The pictures show women working in mills and potteries
Portraits painted by women’s suffrage leader Sylvia Pankhurst will soon enter the national art collection following a purchase from the Tate gallery.
The four paintings show women working in mills and potteries in Stoke and Glasgow.
Ann Gallagher, Tate’s director of collection for British art, said that the pictures will “expand the way we represent working women as subjects in art history”.
“At a time when gender pay gaps and women’s rights at work remain urgent topical issues, these images remind us of the role art can play in inspiring social change,” she said.
And Helen Pankhurst, Sylvia’s granddaughter, described Sylvia as “an artist as well as a champion of working women’s rights, her first passion not as well known as her second”.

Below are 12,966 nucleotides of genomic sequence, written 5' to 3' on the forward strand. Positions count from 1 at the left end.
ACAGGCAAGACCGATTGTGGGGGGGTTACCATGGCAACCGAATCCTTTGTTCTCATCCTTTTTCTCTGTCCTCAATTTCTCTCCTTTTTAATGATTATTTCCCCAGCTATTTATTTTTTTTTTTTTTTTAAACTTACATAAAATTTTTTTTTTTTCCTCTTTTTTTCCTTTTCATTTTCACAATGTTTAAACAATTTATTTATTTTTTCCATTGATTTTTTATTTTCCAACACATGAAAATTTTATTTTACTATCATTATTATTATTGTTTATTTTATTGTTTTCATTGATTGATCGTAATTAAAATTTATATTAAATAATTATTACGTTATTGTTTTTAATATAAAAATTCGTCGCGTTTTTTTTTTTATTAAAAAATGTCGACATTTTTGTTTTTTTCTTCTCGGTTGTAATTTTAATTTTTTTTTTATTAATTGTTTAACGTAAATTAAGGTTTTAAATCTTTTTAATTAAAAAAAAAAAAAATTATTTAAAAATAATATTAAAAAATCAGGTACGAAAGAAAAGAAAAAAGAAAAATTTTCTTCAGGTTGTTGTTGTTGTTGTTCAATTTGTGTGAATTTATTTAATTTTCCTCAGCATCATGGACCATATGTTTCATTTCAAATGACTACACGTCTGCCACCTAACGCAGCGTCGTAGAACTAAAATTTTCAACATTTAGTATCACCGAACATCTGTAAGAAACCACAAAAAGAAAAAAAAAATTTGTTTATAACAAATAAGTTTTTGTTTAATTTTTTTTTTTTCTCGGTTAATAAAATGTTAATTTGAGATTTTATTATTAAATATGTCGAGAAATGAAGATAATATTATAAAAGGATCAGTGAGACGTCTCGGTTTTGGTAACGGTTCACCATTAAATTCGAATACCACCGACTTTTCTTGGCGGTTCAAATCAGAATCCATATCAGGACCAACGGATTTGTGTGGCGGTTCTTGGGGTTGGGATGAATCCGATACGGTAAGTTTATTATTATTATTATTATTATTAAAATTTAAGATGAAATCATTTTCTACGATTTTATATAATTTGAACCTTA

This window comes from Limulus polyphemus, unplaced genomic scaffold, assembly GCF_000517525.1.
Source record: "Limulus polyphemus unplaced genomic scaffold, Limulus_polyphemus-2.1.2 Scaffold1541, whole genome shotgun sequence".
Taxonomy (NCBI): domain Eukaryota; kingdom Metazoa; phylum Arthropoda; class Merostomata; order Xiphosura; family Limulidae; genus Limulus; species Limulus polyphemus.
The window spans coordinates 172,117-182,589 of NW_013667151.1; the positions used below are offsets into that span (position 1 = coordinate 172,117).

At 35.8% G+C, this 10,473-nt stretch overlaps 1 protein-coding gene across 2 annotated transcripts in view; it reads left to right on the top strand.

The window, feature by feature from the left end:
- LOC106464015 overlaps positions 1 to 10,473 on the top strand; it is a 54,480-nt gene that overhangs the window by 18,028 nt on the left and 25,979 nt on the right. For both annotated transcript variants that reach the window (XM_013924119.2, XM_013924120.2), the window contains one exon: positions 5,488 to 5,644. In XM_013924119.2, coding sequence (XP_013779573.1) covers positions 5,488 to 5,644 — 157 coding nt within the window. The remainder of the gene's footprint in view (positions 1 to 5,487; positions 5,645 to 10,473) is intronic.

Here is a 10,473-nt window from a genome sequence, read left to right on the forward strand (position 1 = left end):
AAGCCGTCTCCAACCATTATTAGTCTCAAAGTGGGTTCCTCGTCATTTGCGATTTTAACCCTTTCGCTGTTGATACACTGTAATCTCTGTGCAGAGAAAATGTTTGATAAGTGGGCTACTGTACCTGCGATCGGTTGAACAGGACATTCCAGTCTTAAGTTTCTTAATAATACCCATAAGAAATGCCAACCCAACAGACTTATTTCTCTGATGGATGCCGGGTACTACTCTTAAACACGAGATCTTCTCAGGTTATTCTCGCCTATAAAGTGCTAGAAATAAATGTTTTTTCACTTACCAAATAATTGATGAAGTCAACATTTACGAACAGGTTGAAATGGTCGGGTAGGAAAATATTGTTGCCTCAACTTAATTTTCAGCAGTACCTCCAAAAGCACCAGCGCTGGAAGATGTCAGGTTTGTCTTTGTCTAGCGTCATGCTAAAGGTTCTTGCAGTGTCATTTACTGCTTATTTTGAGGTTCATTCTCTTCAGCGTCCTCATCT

“In these beautiful pieces these interests are powerfully combined,” she says.
The mills were “oppressive” in their heat: Pankhurst wrote that the rooms were “so hot and airless that I fainted within an hour”.
And the potteries’ structure meant that women were forced to work as assistants to men: they were “the slaves of slaves”, Pankhurst said.
According to the BBC, the paintings were published in the London Magazine and Votes for Women, the journal of the Women’s Social and Political Union.
The activist wrote to the Post Office nearly eighty years ago, concerned that her phone had been tapped by a Harley Street gynaecologist.
And she’s also been subject to further attention this year, with the Old Vic theatre hosting a hip-hop musical, Sylvia, based on her life.